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CANNES 2024 Un Certain Regard

Review: Santosh


- CANNES 2024: A new police recruit assumes the post of her deceased husband in Indian filmmaker Sandhya Suri’s impressive crime-drama

Review: Santosh
Shahana Goswami (centre) in Santosh

Sandhya Suri’s Santosh [+see also:
interview: Sandhya Suri
film profile
presents an inexperienced and guileless lead character learning that the world is far dirtier than she thought – a plot trajectory we’ve seen countless times and should ourselves be too worldly for; conversely, being set in the unique and topical context of North India makes it feel newly urgent. Suri’s work as a director and especially a screenwriter is so smooth and deft that it reminds us of the medium’s special facility to show the gradual unveiling of corruption, recalling pessimistic 1970s work like Serpico and Chinatown. The fiction debut from the British-Indian filmmaker, following several successful docs, has premiered to acclaim this week in Cannes’ Un Certain Regard.

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Made with primarily British financing, it’s a timely piece of alternative Indian cinema that would especially appeal to the large diasporic population, being specifically designed to counter fantastical, chest-beating Bollywood slants on law enforcement. Further international audiences will appreciate its relevance to current-affairs coverage of the far-right BJP’s ascent, growing anti-Muslim discrimination, and the historic caste system’s resonance with modern identity politics.

Santosh (Shahana Goswami) is a fresh-faced and idealistic new police recruit in the time-honoured fashion, except for the key detail that she’s assumed the post due to her being the widow of a recently deceased officer. The first major challenge of her tenure is a compromised investigation on the rape and murder of a low-caste girl named Devika; in response to a local media outcry on the police’s blasé and disinclined response, charismatic investigator Sharma (Sunita Rajwar) is drafted in to efficiently conclude the case, and Santosh initially finds her an inspiring mentor and point of feminist solidarity in this corrupt, patriarchal world.

The Muslim identity of the prime suspect, Saleem (Arbaz Khan), creates an association with the circumstances of her husband’s death, where he was struck by a brick trying to subdue a riot in a majority village of the persecuted faith. Yet as each stage of the investigation progresses, resulting in the eventual arrest of Saleem, any justice or courtesy towards Devika’s Dalit caste is deferred. It appears a hair-splitting difference, but the manner in which the case is constantly waylaid, and police misconduct and complicity come to light, means that Santosh can’t be classified as a traditional “police procedural”, a genre that typically shows an under-duress system that works effectively: it is a crime-drama, where moral culpability tarnishes everyone proximate to the case.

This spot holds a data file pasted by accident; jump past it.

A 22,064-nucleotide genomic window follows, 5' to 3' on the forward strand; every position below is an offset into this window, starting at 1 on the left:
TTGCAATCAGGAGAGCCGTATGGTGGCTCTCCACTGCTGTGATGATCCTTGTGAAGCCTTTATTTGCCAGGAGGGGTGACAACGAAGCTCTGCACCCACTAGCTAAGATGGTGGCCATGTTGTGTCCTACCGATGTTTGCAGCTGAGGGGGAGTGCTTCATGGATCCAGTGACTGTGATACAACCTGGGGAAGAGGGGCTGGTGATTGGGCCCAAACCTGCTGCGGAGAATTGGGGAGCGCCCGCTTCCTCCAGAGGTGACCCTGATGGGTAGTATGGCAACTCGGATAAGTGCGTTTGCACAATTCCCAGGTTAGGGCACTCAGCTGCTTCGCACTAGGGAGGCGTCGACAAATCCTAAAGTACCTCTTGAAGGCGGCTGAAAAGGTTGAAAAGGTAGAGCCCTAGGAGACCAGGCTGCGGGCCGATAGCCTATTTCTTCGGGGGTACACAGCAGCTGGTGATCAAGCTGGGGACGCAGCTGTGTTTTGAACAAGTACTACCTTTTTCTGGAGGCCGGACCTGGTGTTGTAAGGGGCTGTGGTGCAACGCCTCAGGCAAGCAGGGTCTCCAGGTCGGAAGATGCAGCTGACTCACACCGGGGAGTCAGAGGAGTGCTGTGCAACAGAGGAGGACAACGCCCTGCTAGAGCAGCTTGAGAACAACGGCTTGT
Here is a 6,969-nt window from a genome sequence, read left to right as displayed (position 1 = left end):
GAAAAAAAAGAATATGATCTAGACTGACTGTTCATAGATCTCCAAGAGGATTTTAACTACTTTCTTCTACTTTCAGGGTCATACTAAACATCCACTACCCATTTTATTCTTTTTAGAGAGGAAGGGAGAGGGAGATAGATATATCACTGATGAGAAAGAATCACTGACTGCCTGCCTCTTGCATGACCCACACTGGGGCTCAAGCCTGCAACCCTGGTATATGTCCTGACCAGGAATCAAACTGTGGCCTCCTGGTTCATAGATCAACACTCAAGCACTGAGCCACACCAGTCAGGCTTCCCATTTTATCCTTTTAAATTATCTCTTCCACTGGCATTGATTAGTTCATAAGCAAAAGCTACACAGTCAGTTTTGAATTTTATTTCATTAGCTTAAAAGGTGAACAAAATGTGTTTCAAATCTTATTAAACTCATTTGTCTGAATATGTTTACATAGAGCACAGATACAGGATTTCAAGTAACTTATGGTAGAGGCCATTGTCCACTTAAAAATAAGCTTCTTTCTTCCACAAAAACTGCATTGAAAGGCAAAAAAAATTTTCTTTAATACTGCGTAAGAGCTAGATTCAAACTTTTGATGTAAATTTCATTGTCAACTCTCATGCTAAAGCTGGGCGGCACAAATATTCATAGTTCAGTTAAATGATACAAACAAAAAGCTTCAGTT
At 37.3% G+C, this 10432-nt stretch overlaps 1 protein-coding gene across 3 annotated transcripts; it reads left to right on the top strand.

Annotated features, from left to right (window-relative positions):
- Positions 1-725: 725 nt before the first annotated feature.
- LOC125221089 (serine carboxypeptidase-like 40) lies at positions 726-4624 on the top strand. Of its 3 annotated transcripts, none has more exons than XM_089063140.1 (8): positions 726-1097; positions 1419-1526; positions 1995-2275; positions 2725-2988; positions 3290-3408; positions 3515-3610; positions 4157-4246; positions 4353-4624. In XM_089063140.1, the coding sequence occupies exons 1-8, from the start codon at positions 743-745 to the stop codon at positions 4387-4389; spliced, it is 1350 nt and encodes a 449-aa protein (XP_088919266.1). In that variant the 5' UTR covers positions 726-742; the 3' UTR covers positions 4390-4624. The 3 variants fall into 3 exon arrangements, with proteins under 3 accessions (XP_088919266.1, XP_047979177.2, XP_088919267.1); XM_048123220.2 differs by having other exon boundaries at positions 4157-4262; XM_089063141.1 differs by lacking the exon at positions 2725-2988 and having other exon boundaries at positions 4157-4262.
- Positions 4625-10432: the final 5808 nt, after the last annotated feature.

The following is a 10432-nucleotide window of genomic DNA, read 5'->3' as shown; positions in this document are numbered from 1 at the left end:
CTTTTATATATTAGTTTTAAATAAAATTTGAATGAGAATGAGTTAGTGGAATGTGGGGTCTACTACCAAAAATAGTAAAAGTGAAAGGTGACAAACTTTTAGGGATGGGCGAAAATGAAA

Enhanced by Goswami’s firm, steadfast body language, in contrast with the creeping lines of worry across her brow and cheeks, Santosh’s character as written purposefully doesn’t provide much insight into her motivation, beyond the particulars of her entry into the force and the various stark challenges to her moral boundaries. Yet this is far from a limitation and appropriately makes her an audience surrogate figure, as our own certainty that “we’ve seen it all” ourselves crumbles: the post-independence social contract in India is shown to be under grave threat, and we can’t take it for granted where it might function more successfully, anywhere else in the world.

Santosh is a co-production by the UK, France, Germany and India, staged by Good Chaos, Haut et Court and Razor Films. Its international sales are courtesy of mk2 films.

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